grief as timeless as love

I don’t begrudge your ignorance. 

I celebrate it! 

My heart breaks every single time another name is added to the roles of “bereaved parent”.

I think a lot about the generations gone before.  Before vaccinations, before penicillin, before so many modern blessings that lengthen life and give hope where there used to be none.

I think about the families involved in WWI and WWII.  I understand the need to call the first war “The Great War” and assume such atrocities would stop mankind from falling headlong into them again.

But it didn’t.  

So, so many families that made the highest sacrifice. 

So, so many parents that hung that photo of their son or daughter on the wall and never moved it-because they were as frozen in time as their child.  

cant-fix-it-my-family-is-always-achingly-incomplete

I have a friend who does home-based physical therapy.  She often goes to the homes of elderly patients and lovingly and gracefully listens to their stories.  If it is part of their history, they almost always point out the child who never grew older and tell the tale of how much they miss him or her.

It’s so, so hard for others to understand how very different child loss and out-of-order death is from any other loss in this life.  

But it is not a moment.  

It is not even a week or month or years.  

It’s a lifetime. 

We miss them and mourn them for a lifetime.  

grief is a pain that cant be spoken goes on and on

 

Not a State But a Process

C. S. Lewis gave voice to so much of human experience in ways that help us understand ourselves and one another.

His book, Mere Christianity, began as a series of radio talks that were later compiled, published and sold millions and millions of copies.

I think Lewis managed to use a conversational, inviting voice in all his works.

When I read them I feel like I’m chatting with a friend (granted, an extremely erudite friend!).  He and I are discussing a thing, reasoning through it together.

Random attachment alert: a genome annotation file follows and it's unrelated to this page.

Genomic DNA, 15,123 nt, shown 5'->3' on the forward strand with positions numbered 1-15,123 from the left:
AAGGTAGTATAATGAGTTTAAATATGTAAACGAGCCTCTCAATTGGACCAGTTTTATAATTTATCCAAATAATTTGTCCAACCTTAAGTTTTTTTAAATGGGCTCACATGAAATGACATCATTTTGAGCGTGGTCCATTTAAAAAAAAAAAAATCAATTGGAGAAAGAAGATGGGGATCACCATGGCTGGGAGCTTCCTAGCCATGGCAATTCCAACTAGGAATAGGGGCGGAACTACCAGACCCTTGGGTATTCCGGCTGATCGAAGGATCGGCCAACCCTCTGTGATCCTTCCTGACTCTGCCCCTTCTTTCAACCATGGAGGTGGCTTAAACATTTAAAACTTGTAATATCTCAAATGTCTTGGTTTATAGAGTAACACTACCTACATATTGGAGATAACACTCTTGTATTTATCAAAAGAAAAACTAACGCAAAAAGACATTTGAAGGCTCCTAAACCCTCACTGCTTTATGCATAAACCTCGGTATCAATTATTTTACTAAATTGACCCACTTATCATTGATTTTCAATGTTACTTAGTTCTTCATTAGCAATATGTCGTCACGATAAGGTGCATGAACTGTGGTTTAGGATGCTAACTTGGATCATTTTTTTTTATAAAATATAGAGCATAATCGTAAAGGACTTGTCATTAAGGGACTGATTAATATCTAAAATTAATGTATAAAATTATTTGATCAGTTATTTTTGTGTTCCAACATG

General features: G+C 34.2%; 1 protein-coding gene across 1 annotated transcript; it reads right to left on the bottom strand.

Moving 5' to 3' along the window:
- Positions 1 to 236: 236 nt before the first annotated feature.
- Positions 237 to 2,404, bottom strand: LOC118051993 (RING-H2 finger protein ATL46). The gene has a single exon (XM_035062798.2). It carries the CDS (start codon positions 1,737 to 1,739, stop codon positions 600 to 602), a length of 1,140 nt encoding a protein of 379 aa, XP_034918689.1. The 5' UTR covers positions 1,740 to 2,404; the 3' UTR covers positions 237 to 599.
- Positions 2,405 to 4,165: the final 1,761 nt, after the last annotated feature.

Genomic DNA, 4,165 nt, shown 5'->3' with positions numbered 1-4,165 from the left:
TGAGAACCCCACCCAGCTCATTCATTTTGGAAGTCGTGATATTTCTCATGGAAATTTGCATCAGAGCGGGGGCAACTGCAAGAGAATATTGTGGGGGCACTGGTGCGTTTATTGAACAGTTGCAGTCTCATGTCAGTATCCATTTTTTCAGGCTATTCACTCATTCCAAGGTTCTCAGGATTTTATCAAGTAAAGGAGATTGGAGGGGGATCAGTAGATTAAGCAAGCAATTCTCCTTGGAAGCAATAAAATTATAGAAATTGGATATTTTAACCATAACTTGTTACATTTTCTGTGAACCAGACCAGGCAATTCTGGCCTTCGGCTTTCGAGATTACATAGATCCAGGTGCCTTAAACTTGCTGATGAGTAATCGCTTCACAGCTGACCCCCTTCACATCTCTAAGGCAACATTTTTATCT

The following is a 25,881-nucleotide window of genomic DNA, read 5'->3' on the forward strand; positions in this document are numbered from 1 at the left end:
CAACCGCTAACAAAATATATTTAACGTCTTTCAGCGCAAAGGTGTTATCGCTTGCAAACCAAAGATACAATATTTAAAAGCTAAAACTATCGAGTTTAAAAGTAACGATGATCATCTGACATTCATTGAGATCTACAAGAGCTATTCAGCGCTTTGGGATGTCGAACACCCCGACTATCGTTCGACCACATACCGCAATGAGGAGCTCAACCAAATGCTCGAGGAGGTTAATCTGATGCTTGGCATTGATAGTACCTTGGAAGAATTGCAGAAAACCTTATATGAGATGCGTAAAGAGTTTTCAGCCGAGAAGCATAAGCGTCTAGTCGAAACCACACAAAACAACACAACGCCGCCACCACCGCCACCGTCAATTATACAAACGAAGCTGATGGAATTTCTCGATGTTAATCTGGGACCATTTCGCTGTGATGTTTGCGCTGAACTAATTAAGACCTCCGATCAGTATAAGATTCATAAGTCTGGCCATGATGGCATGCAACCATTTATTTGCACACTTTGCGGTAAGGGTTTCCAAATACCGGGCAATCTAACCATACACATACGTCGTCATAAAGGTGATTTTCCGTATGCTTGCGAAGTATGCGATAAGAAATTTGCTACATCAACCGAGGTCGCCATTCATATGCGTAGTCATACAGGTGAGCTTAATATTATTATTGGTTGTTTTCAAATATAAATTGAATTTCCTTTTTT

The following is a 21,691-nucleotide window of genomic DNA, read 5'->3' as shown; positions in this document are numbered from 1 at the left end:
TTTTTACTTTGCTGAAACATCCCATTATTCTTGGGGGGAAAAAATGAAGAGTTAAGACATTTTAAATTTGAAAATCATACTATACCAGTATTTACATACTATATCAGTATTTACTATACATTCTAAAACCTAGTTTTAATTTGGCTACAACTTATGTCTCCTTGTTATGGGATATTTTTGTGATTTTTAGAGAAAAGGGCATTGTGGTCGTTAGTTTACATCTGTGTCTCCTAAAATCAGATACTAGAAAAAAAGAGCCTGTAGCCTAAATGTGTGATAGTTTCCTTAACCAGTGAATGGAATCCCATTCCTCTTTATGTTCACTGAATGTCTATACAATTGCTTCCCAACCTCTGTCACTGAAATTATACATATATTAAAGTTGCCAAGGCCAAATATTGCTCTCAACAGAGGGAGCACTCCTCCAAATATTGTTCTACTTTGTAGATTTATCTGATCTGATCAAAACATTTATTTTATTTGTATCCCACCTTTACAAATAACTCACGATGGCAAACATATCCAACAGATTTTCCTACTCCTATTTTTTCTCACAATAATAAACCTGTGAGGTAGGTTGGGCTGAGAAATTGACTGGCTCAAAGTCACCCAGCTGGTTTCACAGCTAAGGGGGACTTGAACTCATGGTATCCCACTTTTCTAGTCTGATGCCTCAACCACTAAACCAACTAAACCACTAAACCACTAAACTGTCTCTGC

He’s not teaching me something, he’s guiding me to learn it for myself.

When he experienced the loss of his beloved wife, this giant of the faith struggled like all us mortals.  His grief journal was eventually published as the book,  A Grief Observed, and has helped many of us who sorrow describe our feelings and find our way.

I particularly love this quote:

I thought I could describe a state; make a map of sorrow. Sorrow, however, turns out to be not a state but a process … There is something new to be chronicled every day. Grief is like a long valley, a winding valley where any bend may reveal a totally new landscape … Not every bend does. Sometimes the surprise is the opposite one; you are presented with exactly the same sort of country you thought you had left behind miles ago.
~C. S. Lewis, A Grief Observed

Lewis understood that grief was not a state which could be changed like ice to water through the application of heat. 

There is no quick fix for a broken heart.  No remedy for missing someone you love.

Instead, grief is a process.

It’s a lifelong journey of remaking a relationship that can no longer depend on physical presence and new memories.  It circles back again and again, asking the same questions, sometimes finding new answers but often having to settle for the old ones.

mixed stages of grief

It’s almost five years since Dominic ran ahead to Heaven and while I have forged new paths in that time, much of my travel has been over well-worn ruts that bring me to the same watering holes.

I’m often surprised that life after loss is not linear at all.

I do feel (as I’ve shared before) that the circles progress ever upward.

I’m not standing still.

But I’m not free to escape the valley.

For One Day

Today I decided for one day to ignore the clock and my own internal tick, tick, tick tracking minutes and hours.

Today I did or didn’t do whatever I wanted.

I refused to check my list.

Instead of optimum efficiency, batching chores and trips upstairs or down, I meandered in and out of rooms.  I picked up one thing and passed another.  I didn’t “clean as you go” when I made my salad.  I started something and didn’t finish.  I stared.  I hummed.  I listened to wind chimes tinkle away the hours.